Sunday, November 11, 2007

The Most Advanced Robots Today

Aristotle was the first one who wrote something that nowdays can be understood as the idea of robotics. Aristotle wrote in "The Politics" nearly two dozen centuries ago - "This condition would be that each (inanimate) instrument could do its own work, at the word of command or by intelligent anticipation, like the statues of Daedalus or the tripods made by Hephaestus, of which Homer relates that "Of their own motion they entered the conclave of Gods on Olympus" as if a shuttle should weave of itself, and a plectrum should do its own harp playing."

Czech author and playwright Karel ńĆapek popularized the term robot in his 1920 play, RUR: Rossum's Universal Robots. "Robot" comes from the word "robota" meaning "labor".
Soon after W. Grey Walter 1948 built Elmer and Elsie, two autonomous robots that looked like turtles, Isaac Asimov wrote the Three Laws of Robotics which state:

1. A robot may not injure a human being or, through inaction, allow a human being to come to harm.
2. A robot must obey orders given to it by human beings except where such orders would conflict with the First Law.
3. A robot must protect its own existence as long as such protection does not conflict with the First or Second Law.

In the 1961 the first industrial robot, Unimate, was online at a General Motors automobile factory to work with heated machines. It's motorized arm weighs 4,000 pounds and has up to six fully programmable axes of motion. 1963, the Rancho Arm was the first computer controlled artificial robotic arm designed as a tool for the handicapped.
The first anthropomorphic robot built in the world (1973) was WABOT-1, made in Waseda University, Japan. It was able to communicate with a person in Japanese and to measure distances and directions to the objects using external receptors. It has artificial ears, eyes and an artificial mouth.

The Honda Motor Company developed ASIMO, the most advanced humanoid robot in the world.
ASIMO is the first humanoid robot in the world that can walk independently and climb stairs.
Honda wanted to create a robot that would be a helper for people so it can also understand spoken commands, recognize voices and faces and with its arms and hands it can turn on light switches, open doors, carry objects...
4 ft 3in (130 cm) high
119 pounds (54 kg) weight
walking speed 1.7 mph (2.7 km/hour)
running speed 3.7 mph (6 km/hour)

World's first running humanoid robot was SONY's QRIO (2003). QRIO can run at 23 cm/s, and is capable of voice and face recognition. It remembers people as well as their likes and dislikes. QRIO's internal battery lasts about 1 hour.

2 ft (60 cm) high
16 pounds (7.3 kg) weight

QRIO is credited in Guinness World Records (2005 edition) as being the first robot capable of running.QRIO follow up on the success of SONY's AIBO toy. AIBO robotic pet is able to walk, "see" its environment via camera, and recognize spoken commands, AIBOware is the software the AIBO runs on its memory stick. Sony stoped development of the AIBO in 2006.


RoboSapien Robosapien is robot designed by Mark Tilden (robotics physicist who worked for NASA) and produced by Wow Wee toys. The Robosapien is preprogrammed with moves, and also can be controlled by an infrared remote control, or by either a personal computer equipped with an infrared transmitter, and an infrared transmitter-equipped PDA. WowWee has also in its production Roboraptor, Roboreptile, Robosapien v2, Robopet, Robopanda, Roboquad, Flytech, Mini Robos, SpiderSapien, Homersapien and other robots.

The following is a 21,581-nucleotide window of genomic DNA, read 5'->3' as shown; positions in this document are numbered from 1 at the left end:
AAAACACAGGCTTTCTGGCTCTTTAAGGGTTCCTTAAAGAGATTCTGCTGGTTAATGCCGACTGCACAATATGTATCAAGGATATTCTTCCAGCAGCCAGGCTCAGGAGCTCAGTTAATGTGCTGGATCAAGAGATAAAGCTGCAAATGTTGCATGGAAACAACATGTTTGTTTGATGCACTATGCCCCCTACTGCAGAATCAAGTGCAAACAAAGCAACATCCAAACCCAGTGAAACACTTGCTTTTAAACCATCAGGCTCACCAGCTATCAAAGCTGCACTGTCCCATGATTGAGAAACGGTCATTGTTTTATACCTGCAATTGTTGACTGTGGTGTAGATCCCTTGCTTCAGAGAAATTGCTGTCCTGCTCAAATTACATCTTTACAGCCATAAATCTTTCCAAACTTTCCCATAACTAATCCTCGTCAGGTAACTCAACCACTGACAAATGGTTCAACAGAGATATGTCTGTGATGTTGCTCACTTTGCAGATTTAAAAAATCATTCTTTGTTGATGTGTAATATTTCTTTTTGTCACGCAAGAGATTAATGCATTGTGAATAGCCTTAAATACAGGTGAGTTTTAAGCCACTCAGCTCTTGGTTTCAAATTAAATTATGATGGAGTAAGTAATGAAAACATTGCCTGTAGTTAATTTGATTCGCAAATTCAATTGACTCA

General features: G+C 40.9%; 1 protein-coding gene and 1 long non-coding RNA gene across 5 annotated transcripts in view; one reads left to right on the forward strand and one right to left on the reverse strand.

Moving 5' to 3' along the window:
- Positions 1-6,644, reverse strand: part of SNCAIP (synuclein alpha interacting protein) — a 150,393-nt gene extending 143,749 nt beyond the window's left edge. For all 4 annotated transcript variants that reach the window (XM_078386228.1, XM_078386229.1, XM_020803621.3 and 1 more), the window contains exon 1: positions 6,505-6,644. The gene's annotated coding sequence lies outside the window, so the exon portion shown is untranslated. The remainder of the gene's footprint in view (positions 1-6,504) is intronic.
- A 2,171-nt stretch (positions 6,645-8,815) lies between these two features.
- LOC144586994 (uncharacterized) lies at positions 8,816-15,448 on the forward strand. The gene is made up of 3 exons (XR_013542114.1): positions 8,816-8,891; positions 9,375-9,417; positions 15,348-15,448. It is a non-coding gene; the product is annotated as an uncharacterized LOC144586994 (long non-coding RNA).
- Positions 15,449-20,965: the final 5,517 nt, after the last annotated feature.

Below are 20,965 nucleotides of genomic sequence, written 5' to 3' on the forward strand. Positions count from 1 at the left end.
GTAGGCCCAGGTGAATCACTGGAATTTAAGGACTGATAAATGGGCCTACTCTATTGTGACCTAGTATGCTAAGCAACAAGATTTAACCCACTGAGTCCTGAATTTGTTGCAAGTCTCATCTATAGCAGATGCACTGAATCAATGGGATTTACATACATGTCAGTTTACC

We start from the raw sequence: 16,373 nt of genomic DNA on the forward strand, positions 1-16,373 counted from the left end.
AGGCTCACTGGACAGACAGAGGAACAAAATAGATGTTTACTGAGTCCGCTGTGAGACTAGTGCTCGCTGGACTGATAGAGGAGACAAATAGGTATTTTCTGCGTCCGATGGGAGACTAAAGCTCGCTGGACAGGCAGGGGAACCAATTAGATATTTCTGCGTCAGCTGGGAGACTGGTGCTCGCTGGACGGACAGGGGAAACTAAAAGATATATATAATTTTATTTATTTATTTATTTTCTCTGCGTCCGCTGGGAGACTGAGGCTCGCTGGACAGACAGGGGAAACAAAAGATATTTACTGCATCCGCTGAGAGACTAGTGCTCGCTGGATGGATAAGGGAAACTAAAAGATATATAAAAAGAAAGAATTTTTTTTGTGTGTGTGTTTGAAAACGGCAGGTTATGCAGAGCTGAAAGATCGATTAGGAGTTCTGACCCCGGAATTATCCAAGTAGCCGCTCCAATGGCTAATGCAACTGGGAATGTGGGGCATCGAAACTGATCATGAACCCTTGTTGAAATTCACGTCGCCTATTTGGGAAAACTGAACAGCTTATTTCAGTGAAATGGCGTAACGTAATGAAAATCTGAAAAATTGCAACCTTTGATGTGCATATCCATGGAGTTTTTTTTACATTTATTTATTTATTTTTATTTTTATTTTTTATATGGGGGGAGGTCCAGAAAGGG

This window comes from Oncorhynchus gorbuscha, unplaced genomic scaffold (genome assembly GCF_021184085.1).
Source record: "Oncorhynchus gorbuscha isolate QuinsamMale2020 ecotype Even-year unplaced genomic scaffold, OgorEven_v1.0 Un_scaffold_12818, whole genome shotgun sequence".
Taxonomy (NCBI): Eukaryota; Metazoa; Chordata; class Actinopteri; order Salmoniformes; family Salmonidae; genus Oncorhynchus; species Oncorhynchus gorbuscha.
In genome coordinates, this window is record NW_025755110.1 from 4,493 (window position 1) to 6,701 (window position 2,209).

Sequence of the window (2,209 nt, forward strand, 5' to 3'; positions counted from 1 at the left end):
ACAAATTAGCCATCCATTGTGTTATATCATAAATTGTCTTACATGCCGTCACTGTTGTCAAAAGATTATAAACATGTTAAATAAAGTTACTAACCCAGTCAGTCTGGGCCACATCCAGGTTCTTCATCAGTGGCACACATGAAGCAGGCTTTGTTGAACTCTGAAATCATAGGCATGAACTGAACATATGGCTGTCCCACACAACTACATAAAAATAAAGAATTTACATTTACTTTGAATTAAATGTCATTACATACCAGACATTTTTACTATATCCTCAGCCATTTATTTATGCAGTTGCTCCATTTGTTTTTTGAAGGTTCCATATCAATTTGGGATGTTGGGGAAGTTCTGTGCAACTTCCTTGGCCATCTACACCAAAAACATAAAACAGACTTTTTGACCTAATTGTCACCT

NXT Intelligent Brick, LEGO's Mindstorms robot's "brain," features a powerful 32-bit microprocessor and more memory, plus support for USB 2.0, Bluetooth...
It has 3 Interactive servo motors feature built-in rotation sensors to align speed for precise control.



Hitachi's robot EMIEW use wheels instead of feet.
The 4.2 ft (1.3 m) EMIEW was the world's quickest-moving robot yet at 3.7 miles per hour (6 km/h). It has the features of recognition of voices and sounds from a distance, high-speed and agile movement, ability to get around obstructions and natural arm movement like a human.

toyota robot

Car maker Toyota also made its trumpet-playing humanoid robot.
Toyota robot is designed for healthcare. It can blow air through a trumpet and finger the valves to actually play a musical instrument.



PaPeRo was developed by Japanese firm, NEC Corporation. It has the ability to remember its owners interests and preference and can recognize 650 phrases and speak more than 3000. When it cannot see a face well or if the distance or location is not satisfactory, it will adjust the distance on its own or tell the person," It's too dark."

1.26 ft (38.5 cm) high
11 pounds (5 kg) weight

Murphy's Laws

--- Never trust modern technology. Trust it only when it is old technology.
--- Computers are unreliable, but humans are even more unreliable. Any system which depends on human reliability is unreliable.
--- To err is human, but to really foul things up requires a computer.
--- We don't know one millionth of one percent about anything.
--- The primary function of the design engineer is to make things difficult for the fabricator and impossible for the serviceman.
--- If it works in theory, it won't work in practice.
If it works in practice it won't work in theory.

Arthur C. Clark
--- A computer makes as many mistakes in two seconds as 20 men working 20 years make.